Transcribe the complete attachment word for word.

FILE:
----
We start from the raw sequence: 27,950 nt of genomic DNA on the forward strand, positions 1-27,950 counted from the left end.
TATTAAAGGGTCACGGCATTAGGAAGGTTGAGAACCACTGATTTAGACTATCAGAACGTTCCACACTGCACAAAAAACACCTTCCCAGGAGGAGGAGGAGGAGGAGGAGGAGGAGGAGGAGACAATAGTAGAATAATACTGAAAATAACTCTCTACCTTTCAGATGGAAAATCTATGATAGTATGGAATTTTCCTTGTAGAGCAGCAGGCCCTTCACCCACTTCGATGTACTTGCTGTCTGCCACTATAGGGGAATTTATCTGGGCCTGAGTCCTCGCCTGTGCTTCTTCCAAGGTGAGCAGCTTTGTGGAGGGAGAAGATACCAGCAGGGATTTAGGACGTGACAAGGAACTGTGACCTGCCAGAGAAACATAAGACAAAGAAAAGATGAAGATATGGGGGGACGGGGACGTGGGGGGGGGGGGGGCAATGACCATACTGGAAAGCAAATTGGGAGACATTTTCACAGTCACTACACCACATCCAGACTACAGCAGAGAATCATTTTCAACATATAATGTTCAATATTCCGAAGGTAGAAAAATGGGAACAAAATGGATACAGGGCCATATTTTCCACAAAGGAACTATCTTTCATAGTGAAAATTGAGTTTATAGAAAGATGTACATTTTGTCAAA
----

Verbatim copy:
We start from the raw sequence: 27,950 nt of genomic DNA on the forward strand, positions 1-27,950 counted from the left end.
TATTAAAGGGTCACGGCATTAGGAAGGTTGAGAACCACTGATTTAGACTATCAGAACGTTCCACACTGCACAAAAAACACCTTCCCAGGAGGAGGAGGAGGAGGAGGAGGAGGAGGAGGAGACAATAGTAGAATAATACTGAAAATAACTCTCTACCTTTCAGATGGAAAATCTATGATAGTATGGAATTTTCCTTGTAGAGCAGCAGGCCCTTCACCCACTTCGATGTACTTGCTGTCTGCCACTATAGGGGAATTTATCTGGGCCTGAGTCCTCGCCTGTGCTTCTTCCAAGGTGAGCAGCTTTGTGGAGGGAGAAGATACCAGCAGGGATTTAGGACGTGACAAGGAACTGTGACCTGCCAGAGAAACATAAGACAAAGAAAAGATGAAGATATGGGGGGACGGGGACGTGGGGGGGGGGGGGGCAATGACCATACTGGAAAGCAAATTGGGAGACATTTTCACAGTCACTACACCACATCCAGACTACAGCAGAGAATCATTTTCAACATATAATGTTCAATATTCCGAAGGTAGAAAAATGGGAACAAAATGGATACAGGGCCATATTTTCCACAAAGGAACTATCTTTCATAGTGAAAATTGAGTTTATAGAAAGATGTACATTTTGTCAAA